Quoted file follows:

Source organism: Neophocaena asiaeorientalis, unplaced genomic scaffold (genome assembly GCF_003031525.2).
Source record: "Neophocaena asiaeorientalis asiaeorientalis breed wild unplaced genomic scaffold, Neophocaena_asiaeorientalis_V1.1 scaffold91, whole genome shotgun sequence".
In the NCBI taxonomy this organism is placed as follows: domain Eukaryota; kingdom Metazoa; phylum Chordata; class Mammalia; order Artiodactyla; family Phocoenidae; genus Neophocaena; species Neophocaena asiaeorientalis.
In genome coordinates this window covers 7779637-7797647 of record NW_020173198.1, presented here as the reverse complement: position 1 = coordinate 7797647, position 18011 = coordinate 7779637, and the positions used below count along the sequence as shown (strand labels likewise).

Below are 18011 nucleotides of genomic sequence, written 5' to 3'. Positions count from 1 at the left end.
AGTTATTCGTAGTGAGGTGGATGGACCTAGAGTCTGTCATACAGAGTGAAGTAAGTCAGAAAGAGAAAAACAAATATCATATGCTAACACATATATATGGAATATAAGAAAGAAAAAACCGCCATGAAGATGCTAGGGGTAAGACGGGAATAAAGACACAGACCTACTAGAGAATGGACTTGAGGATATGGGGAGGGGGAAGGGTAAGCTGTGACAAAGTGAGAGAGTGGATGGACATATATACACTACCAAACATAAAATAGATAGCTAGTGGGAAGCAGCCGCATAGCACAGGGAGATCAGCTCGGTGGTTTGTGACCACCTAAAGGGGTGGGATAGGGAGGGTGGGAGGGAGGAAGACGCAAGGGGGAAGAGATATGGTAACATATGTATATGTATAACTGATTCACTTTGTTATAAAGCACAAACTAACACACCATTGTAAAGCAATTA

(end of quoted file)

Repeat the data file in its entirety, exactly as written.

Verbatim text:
Source organism: Neophocaena asiaeorientalis, unplaced genomic scaffold (genome assembly GCF_003031525.2).
Source record: "Neophocaena asiaeorientalis asiaeorientalis breed wild unplaced genomic scaffold, Neophocaena_asiaeorientalis_V1.1 scaffold91, whole genome shotgun sequence".
In the NCBI taxonomy this organism is placed as follows: domain Eukaryota; kingdom Metazoa; phylum Chordata; class Mammalia; order Artiodactyla; family Phocoenidae; genus Neophocaena; species Neophocaena asiaeorientalis.
In genome coordinates this window covers 7779637-7797647 of record NW_020173198.1, presented here as the reverse complement: position 1 = coordinate 7797647, position 18011 = coordinate 7779637, and the positions used below count along the sequence as shown (strand labels likewise).

Below are 18011 nucleotides of genomic sequence, written 5' to 3'. Positions count from 1 at the left end.
AGTTATTCGTAGTGAGGTGGATGGACCTAGAGTCTGTCATACAGAGTGAAGTAAGTCAGAAAGAGAAAAACAAATATCATATGCTAACACATATATATGGAATATAAGAAAGAAAAAACCGCCATGAAGATGCTAGGGGTAAGACGGGAATAAAGACACAGACCTACTAGAGAATGGACTTGAGGATATGGGGAGGGGGAAGGGTAAGCTGTGACAAAGTGAGAGAGTGGATGGACATATATACACTACCAAACATAAAATAGATAGCTAGTGGGAAGCAGCCGCATAGCACAGGGAGATCAGCTCGGTGGTTTGTGACCACCTAAAGGGGTGGGATAGGGAGGGTGGGAGGGAGGAAGACGCAAGGGGGAAGAGATATGGTAACATATGTATATGTATAACTGATTCACTTTGTTATAAAGCACAAACTAACACACCATTGTAAAGCAATTA